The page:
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Davis ex rel. Davis v. Ibach

Supreme Court of Tennessee, Jackson

May 29, 2015

TIMOTHY DAVIS EX REL. KATHERINE MICHELLE DAVIS
v.
MICHAEL IBACH, MD, ET AL

Session March 4, 2015

Tenn. R. App. P. 11 Appeal by Permission; Judgment of the Court of Appeals Affirmed. Appeal by Permission from the Court of Appeals, Western Section, Circuit Court for Dyer County. No. 09-CV-65. William B. Acree, Judge.

Charles M. Agee, Jr., and W. Lewis Jenkins, Jr., Dyersburg, Tennessee, for the appellee, Timothy Davis, as surviving spouse and next of kin of Katherine Michelle Davis, deceased.

Timothy G. Wehner and Ashley D. Cleek, Jackson, Tennessee, for the appellant, Michael Ibach, MD.

Robert A. Talley and Jennifer S. Harrison, Memphis, Tennessee, and Hubert B. Jones, Dyersburg, Tennessee, for the appellant, Martinson Ansah, MD.

JEFFREY S. BIVINS, J., delivered the opinion of the court, in which SHARON G. LEE, C.J., CORNELIA A. CLARK, and GARY R. WADE, JJ., joined. HOLLY KIRBY, J., not participating.

OPINION

JEFFREY S. BIVINS, J.

The Plaintiff filed a medical malpractice action against the Defendants. Following the Defendants' motions to dismiss the action, asserting that the certificate of good faith was noncompliant with the requirement in Tennessee Code Annotated section 29-26-122(d)(4) (Supp. 2008), the trial court granted the Plaintiff's request to voluntarily dismiss the action. The Defendants appealed, and the Court of Appeals affirmed the order of the trial court. We granted review to determine whether the requirement of Tennessee Code Annotated section 29-26-122(d)(4) that a certificate of good faith filed in a medical malpractice action disclose the number of prior violations of the statute by the executing party also requires disclosure of the absence of any prior violations of the statute. We hold that it does not. Accordingly, the judgment of the Court of Appeals is affirmed.

Factual and Procedural Background

Katherine Michelle Davis, the wife of Timothy Davis (" the Plaintiff" ), died on November 28, 2008, as a result of complications from a surgical procedure she underwent three days prior. The Plaintiff filed a medical malpractice complaint in the Dyer County Circuit Court on May 18, 2009, against Mrs. Davis' treating physicians, Drs. Michael Ibach and Martinson Ansah (" the Defendants" ),[1] for the wrongful death of his wife. On September 21, 2009, the Plaintiff filed a certificate of good faith pursuant to Tennessee Code Annotated section 29-26-122 of the Tennessee Medical Malpractice Act.[2] Tenn. Code Ann. § 29-26-122(a) (Supp. 2008).

In May 2013, the Defendants separately filed motions to dismiss the Plaintiff's cause of action for failure to comply with section 29-26-122(d)(4) because the Plaintiff's certificate of good faith " d[id] not list the number of prior violations of plaintiff's counsel." See id. § 29-26-122(d)(4) ( " A certificate of good faith shall disclose the number of prior violations of this section by the executing party." ). It is undisputed that the certificate of good faith filed by the Plaintiff did not include any statement regarding the executing party's number of prior violations of the statute.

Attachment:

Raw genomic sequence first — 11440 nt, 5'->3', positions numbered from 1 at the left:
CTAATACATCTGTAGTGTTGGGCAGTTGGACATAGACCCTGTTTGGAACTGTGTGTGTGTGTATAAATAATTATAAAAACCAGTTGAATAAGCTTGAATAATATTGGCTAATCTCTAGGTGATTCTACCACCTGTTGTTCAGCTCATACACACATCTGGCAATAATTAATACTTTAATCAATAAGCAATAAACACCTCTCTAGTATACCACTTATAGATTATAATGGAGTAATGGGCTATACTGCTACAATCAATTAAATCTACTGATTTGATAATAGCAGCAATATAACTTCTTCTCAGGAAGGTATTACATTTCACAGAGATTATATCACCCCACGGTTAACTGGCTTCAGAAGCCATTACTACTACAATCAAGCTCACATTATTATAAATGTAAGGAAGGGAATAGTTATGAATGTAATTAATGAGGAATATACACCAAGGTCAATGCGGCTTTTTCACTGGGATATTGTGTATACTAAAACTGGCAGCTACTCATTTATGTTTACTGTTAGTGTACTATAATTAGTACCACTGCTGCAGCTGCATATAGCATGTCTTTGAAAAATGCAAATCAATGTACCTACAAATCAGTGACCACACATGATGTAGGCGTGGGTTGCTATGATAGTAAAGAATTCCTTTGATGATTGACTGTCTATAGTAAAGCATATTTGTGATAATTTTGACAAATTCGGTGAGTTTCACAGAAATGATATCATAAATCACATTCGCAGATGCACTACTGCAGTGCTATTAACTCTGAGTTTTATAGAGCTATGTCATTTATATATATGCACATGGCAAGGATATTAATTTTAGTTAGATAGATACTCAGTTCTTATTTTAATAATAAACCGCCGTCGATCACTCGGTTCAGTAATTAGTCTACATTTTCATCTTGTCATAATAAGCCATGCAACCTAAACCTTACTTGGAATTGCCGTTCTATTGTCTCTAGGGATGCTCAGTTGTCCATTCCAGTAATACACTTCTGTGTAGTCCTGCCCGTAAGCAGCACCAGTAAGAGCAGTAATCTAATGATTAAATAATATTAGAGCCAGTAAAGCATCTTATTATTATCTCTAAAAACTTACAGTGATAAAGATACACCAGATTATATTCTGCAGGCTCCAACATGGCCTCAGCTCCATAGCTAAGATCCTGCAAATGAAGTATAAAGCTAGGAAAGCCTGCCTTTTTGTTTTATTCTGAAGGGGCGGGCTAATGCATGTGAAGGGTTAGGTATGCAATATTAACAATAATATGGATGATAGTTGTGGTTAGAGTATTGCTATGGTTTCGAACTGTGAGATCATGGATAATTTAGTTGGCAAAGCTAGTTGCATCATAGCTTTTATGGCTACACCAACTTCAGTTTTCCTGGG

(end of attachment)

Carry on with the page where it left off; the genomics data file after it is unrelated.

Before the trial court ruled on the Defendants' motions to dismiss, the Plaintiff filed a Notice of Voluntary Dismissal Without Prejudice pursuant to Rule 41.01 of the Tennessee Rules of Civil Procedure. The Defendants filed a joint response in opposition to dismissal without prejudice, arguing that, because the certificate of good faith was not compliant with section 29-26-122(d)(4), the trial court was required to dismiss the action with prejudice. See id. § 29-26-122(c) ( " The failure of a plaintiff to file a certificate of good faith in compliance with this section shall, upon motion, make the action subject to dismissal with prejudice." ). Following a telephonic hearing, the trial court issued an order granting the Plaintiff's request for voluntary dismissal without prejudice. Regarding the issue of disclosure of prior violations, the trial court reasoned,

The statute requires that the certificate shall disclose the number of prior violations of the section by the executing party which is plaintiff's counsel. The record reflects that there were no prior violations by plaintiff's counsel. Accordingly, if there are no prior violations, there is nothing to disclose. The statute does not state that zero prior violations must be disclosed.[3]

The Defendants appealed, and the Court of Appeals affirmed the trial court's order granting the Plaintiff's voluntary dismissal without prejudice. See Davis v. Ibach, No. W2013-02514-COA-R3-CV, 2014 WL 3368847, at *3-4 (Tenn. Ct.App. July 9, 2014). The Court of Appeals " assume[d] arguendo , without deciding, that the certificate of good faith filed by the Plaintiff in this case was noncompliant with the statute because it did not state that the executing party had 'zero' prior violations." Id. at *2 n.8. However, the Court of Appeals affirmed the trial court on the alternative ground that, regardless of the alleged noncompliance of the certificate of good faith, the trial court had the authority to voluntarily dismiss the case without prejudice. Id. at *4 ...


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